Oh yes. I commute daily and the bike gets filthy at times. The Michigan ride was from Petoskey to Wilderness (read: "lots of sand"). Funny, I thought this type of BB was pretty resistant to grit intrusion. I will go pick up requisite tools and give her some PM this evening. I noticed the crank retention screws have a torque spec. How critical is that? I don't own a torque wrench.

    Quote Originally Posted by desertdork View Post
    ...Since you stated you fixate on such things, have you acquainted yourself with Sheldon Brown's writings on such?
    Not yet, but I will! Thanks.

  7. #7
    just pokin' along desertdork's Avatar
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    Quote Originally Posted by wildergeek View Post
    Oh yes. I commute daily and the bike gets filthy at times. The Michigan ride was from Petoskey to Wilderness (read: "lots of sand"). Funny, I thought this type of BB was pretty resistant to grit intrusion. I will go pick up requisite tools and give her some PM this evening. I noticed the crank retention screws have a torque spec. How critical is that? I don't own a torque wrench.
    From the low mileage on your bike and your riding conditions, the BB threads are a very likely suspect.

    The '09 520 was spec'd with Shimano's M453 crankset, and I don't see a tech document for that crankset on Shimano's site. Since it has external BB cups, it probably features the same installation method as Shimano's other external BB cranksets; these have a large "screw" on the outside of the left crank arm which is used to preload the bearing adjustment. It requires an inexpensive tool, and the amount of tightness is very slightly more than finger tight for me. The crank arm is then secured to the spindle with two opposing M6 bolts gradually tightened in turn to 12-14 Nm.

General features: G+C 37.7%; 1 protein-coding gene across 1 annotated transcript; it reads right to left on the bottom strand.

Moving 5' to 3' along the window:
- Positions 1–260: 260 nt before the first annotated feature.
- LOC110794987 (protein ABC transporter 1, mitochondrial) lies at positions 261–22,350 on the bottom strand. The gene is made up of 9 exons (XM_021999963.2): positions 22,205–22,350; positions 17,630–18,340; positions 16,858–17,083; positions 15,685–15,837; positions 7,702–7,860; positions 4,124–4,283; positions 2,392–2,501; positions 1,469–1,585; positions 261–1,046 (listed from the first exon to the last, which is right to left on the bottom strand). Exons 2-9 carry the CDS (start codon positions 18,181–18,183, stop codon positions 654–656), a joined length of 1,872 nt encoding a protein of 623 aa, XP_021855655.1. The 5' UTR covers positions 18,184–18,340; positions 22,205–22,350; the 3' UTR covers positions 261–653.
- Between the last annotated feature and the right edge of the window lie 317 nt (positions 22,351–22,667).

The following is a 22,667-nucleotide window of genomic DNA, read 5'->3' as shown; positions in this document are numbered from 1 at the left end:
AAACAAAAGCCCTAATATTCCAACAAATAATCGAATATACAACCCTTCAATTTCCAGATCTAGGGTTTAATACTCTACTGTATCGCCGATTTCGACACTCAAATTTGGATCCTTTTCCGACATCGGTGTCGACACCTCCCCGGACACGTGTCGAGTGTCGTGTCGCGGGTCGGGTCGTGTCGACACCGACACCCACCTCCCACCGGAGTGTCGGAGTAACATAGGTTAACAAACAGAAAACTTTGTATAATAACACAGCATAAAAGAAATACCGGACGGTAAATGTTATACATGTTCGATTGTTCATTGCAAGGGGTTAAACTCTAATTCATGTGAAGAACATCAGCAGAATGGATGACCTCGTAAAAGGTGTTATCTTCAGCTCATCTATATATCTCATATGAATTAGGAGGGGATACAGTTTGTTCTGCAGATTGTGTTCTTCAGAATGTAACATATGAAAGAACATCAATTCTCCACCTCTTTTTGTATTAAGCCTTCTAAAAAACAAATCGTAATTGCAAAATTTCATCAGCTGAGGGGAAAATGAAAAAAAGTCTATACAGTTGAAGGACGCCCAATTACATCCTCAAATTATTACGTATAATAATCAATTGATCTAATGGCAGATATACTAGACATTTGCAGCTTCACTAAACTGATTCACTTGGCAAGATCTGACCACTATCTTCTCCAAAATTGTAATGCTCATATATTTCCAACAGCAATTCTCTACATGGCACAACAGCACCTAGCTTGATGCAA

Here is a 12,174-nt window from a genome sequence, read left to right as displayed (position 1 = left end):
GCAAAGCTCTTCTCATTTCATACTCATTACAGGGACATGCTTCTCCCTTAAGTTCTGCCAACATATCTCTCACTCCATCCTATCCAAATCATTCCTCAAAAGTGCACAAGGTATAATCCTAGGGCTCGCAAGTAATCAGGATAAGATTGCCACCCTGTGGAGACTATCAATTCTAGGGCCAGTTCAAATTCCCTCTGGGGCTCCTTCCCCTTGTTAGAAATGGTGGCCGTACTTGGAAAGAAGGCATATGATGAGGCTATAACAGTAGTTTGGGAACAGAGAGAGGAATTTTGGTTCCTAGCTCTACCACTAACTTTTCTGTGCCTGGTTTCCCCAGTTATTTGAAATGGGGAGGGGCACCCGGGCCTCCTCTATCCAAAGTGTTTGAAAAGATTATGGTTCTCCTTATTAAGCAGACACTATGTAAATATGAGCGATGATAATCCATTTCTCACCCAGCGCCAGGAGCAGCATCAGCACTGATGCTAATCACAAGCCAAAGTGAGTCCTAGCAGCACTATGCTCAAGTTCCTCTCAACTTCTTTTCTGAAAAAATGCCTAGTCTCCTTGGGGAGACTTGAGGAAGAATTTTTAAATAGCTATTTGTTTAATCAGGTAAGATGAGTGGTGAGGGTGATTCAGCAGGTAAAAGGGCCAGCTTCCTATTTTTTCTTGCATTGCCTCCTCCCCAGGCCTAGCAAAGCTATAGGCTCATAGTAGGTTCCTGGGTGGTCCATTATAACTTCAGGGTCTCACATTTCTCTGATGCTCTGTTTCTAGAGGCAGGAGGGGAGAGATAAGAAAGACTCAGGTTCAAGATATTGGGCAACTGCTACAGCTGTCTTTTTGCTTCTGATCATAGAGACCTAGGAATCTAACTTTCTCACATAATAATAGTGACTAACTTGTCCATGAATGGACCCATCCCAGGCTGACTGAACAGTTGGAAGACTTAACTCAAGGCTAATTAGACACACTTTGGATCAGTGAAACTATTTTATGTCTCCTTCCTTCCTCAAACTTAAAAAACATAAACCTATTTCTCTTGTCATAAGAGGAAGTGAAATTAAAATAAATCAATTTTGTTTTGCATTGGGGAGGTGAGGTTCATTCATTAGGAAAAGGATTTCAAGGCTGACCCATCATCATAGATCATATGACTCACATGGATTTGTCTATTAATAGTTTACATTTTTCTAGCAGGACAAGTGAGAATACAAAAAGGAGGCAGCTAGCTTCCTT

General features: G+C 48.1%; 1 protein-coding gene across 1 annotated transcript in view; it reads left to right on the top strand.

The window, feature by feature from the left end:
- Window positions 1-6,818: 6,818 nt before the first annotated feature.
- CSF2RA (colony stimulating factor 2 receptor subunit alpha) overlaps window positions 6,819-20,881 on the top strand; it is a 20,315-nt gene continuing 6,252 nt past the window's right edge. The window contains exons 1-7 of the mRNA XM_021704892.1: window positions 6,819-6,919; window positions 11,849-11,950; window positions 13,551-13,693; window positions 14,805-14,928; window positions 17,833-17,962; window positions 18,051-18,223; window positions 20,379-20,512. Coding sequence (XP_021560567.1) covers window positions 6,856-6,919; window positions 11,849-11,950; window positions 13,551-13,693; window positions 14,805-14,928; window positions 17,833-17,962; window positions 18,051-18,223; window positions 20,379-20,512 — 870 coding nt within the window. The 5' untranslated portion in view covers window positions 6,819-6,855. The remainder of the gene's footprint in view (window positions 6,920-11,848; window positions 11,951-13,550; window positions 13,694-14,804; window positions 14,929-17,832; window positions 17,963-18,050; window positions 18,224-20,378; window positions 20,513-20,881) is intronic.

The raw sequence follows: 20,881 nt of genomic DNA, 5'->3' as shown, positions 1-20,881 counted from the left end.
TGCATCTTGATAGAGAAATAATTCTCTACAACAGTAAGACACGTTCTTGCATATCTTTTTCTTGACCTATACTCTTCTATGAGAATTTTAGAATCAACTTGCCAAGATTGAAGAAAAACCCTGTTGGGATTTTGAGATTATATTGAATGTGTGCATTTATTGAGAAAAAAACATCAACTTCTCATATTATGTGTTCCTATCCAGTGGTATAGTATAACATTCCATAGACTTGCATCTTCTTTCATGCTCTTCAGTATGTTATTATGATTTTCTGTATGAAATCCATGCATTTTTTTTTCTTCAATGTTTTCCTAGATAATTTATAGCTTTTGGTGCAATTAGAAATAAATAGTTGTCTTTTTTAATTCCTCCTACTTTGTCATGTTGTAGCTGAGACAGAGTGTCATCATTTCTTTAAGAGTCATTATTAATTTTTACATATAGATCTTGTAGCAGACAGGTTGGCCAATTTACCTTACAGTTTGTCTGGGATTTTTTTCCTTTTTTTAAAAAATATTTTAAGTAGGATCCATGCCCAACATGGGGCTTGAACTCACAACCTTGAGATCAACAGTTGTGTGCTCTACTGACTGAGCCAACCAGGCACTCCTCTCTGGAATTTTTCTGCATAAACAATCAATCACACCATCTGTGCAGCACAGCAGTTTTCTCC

As for needing a torque wrench for this, that's debatable and dependent on your mechanical inclination and how good of a feel you have. FWIW, it's about 10lbs leverage using a foot long wrench. If it's not tight enough and eventually loses it's grip, I imagine it could damage or destroy the crank/spindle splined interface. The Shimano external BB cups I've had are tightened to 35-50 Nm, which is quite tight. If you think you'll have a need for them or be more comfortable using them, you can purchase beam-type torque wrenches quite reasonably at Sears and elsewhere.

  8. #8
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    Does it do it standing and sitting?

  9. #9
    coprolite fietsbob's Avatar
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    Drop the chain off the crank, and see if the BB feels rough, on its own,

    at highway speeds on the roof rack You could have blown grit on the bike into the bearings of the external BB.

  10. #10
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    Thanks to all who responded. I cleaned out everything, regreased the bearings, and used teflon tape when reseating the bearing cups. The bike is silky smooth again and not a trace of a creak or click.

  11. #11
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    Here's some info on chain life. 1500 miles is not enough.
    http://www.sheldonbrown.com/brandt/chain-care.html
    The seals on the bearings are just dust seals.